Our tour guide was Hean, from Siem Reap originally. He spoke fantastic English, which he learned in school. During lunch he privately asked if he could motorbike me around the large circuit the next day as a date, and I politely declined. Awkward. He was nice after but definitely looked like he felt rejected.

Lunch was not included with the tour. The van driver drove us to an expensive restaurant right outside the old city along the old Angkor pool (now just a pond.) It was not in my budget to spend $7 for one plate, so I left. I found a restaurant nearby that asked what I could spend, I said $4 (still more than my $3 budget but everywhere was expensive,) and they agreed. I had a huge plate of sautéed chicken with kale.

The temples were incredible. Huge, detailed, worn down, and unique. All the temples were different but the same. Carvings in all the stone. Some had small stones, Angkor’s stones were much larger and therefore preserved themselves better. Almost all of the temples were being restored. New stones were being put in to replace those that had fallen or were falling apart. All landmarks are always being restored when I visit.

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At night I walked to the Old French Quarter, the city center. The walk from my hotel was picturesque. I walked along the river that runs through the middle of the city. The bridges along are all lite up with white lights, and fancy modern hotels line the streets. It’s not at all what I expected. It’s very modern. The Old French Quarter looked like a mix between Greenwich Village, New Orleans (what I imagine it looking like,) and Epcot Center. There were flashy light up signs everywhere, LED lights taking you towards Pub Street and the Night Market, touristy restaurants/bars, cute stores, massage parlors, fish spas, locals selling the usual elephant paraphernalia and millions of tuk tuks.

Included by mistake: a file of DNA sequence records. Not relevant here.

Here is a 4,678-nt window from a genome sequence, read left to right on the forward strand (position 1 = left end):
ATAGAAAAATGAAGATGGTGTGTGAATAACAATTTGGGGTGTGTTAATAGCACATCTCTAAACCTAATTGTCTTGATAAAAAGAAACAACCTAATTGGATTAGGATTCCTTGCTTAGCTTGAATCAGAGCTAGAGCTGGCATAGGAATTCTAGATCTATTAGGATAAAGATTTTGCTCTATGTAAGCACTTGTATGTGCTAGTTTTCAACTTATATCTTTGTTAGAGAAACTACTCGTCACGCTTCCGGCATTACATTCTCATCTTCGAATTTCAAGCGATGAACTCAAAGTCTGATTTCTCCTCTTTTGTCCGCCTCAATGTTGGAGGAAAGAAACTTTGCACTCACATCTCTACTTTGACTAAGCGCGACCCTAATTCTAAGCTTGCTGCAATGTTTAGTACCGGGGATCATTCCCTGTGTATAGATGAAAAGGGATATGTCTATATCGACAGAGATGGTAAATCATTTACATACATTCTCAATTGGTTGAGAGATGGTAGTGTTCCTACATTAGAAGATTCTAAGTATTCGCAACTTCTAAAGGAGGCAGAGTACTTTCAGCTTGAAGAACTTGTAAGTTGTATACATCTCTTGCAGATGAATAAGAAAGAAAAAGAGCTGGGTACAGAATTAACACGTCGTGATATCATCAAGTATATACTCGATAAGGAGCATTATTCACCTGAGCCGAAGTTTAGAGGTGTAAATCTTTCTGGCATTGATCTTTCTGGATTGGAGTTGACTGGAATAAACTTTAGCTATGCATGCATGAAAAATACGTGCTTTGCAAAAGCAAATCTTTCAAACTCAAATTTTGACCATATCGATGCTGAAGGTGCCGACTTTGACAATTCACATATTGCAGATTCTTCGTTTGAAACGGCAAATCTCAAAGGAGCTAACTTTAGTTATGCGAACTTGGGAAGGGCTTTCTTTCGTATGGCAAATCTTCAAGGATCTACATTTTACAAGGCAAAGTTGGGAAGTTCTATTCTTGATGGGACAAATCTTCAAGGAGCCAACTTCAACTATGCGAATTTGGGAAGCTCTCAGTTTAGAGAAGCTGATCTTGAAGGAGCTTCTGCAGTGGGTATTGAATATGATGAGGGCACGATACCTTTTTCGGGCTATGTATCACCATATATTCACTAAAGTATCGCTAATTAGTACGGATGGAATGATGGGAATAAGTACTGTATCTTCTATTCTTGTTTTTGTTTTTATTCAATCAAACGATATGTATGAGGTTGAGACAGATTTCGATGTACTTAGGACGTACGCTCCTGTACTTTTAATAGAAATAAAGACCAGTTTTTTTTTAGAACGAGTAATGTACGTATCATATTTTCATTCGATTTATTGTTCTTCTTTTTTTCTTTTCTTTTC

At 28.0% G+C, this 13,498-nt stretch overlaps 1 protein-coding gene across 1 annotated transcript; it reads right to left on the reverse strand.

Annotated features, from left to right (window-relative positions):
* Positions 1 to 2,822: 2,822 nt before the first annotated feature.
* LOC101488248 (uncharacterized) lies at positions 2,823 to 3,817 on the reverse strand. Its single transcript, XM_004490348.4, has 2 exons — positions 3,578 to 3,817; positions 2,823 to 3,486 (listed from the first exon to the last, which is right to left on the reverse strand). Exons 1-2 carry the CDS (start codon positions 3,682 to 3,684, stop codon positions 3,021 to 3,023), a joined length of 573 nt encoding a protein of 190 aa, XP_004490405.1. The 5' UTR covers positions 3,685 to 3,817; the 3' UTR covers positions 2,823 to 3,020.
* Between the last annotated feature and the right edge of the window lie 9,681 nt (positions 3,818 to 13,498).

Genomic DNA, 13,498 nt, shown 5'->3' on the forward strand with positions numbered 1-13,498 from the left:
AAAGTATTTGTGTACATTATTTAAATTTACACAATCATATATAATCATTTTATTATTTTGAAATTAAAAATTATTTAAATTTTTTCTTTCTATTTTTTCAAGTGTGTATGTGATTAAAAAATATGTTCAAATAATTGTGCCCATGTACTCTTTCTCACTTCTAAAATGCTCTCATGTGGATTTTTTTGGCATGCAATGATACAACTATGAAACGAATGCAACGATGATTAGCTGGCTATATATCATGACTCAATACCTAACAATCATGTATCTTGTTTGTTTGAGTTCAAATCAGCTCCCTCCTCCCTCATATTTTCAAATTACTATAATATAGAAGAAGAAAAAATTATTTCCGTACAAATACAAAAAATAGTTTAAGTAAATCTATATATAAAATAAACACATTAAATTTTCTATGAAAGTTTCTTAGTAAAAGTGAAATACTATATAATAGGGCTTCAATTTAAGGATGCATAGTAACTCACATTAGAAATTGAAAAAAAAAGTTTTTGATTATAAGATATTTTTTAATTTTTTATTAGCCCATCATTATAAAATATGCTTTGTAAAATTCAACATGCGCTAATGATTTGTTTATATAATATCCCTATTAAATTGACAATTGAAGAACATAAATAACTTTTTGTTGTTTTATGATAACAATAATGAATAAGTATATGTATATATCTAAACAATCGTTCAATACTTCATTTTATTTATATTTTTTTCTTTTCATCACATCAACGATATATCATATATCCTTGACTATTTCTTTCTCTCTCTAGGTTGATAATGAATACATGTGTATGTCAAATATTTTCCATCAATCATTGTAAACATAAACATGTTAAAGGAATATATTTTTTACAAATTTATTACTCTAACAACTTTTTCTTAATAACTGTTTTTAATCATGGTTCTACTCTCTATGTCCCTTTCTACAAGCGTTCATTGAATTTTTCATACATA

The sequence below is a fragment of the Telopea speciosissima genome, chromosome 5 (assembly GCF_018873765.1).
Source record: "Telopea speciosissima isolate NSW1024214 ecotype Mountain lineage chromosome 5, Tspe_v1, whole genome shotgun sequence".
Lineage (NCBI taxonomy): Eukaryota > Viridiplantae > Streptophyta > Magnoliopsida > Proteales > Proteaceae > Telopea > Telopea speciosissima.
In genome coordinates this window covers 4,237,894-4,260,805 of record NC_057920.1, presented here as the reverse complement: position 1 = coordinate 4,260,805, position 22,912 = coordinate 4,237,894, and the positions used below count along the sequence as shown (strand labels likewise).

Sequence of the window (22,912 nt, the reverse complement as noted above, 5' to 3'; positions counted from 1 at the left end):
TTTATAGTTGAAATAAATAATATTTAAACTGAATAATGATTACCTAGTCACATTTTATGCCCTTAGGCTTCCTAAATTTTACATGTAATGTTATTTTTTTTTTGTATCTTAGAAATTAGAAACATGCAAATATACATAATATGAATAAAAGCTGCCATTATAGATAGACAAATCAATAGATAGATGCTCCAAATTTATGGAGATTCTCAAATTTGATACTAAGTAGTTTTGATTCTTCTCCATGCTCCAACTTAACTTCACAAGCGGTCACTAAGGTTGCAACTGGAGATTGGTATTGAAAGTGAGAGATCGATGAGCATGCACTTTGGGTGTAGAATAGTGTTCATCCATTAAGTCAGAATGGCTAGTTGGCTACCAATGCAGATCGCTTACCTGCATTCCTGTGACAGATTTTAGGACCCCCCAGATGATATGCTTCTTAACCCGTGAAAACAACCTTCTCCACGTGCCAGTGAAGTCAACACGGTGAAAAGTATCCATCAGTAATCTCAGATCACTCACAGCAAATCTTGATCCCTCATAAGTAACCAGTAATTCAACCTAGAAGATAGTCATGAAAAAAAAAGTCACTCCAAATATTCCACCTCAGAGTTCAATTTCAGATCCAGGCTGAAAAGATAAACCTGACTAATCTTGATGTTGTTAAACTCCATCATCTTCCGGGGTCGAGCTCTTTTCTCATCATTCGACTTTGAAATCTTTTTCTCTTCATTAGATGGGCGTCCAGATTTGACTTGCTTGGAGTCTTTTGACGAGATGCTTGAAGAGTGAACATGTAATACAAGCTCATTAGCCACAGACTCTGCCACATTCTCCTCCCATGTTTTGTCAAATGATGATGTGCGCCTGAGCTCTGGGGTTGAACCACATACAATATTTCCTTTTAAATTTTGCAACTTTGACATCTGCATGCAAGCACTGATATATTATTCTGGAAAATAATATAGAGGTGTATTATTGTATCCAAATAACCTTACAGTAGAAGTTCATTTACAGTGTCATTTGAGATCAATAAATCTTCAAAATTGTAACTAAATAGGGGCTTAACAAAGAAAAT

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I walked off the beaten path and found a local restaurant and had stir fried seafood with vegetables, which was awful. After dinner I went to a restaurant on Pub Street and had a few $0.50 drafts before going home.

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The next day I ate lunch at Khmer Kitchen in the old city. I had Pumpkin in the Oven with beef. It was like a non-dairy pot pie filled with sliced onions, shredded carrots, mushrooms, garlic, egg, beef, and topped with mashed pumpkin then baked in the oven. It was delicious and felt almost like a winter-y holiday meal.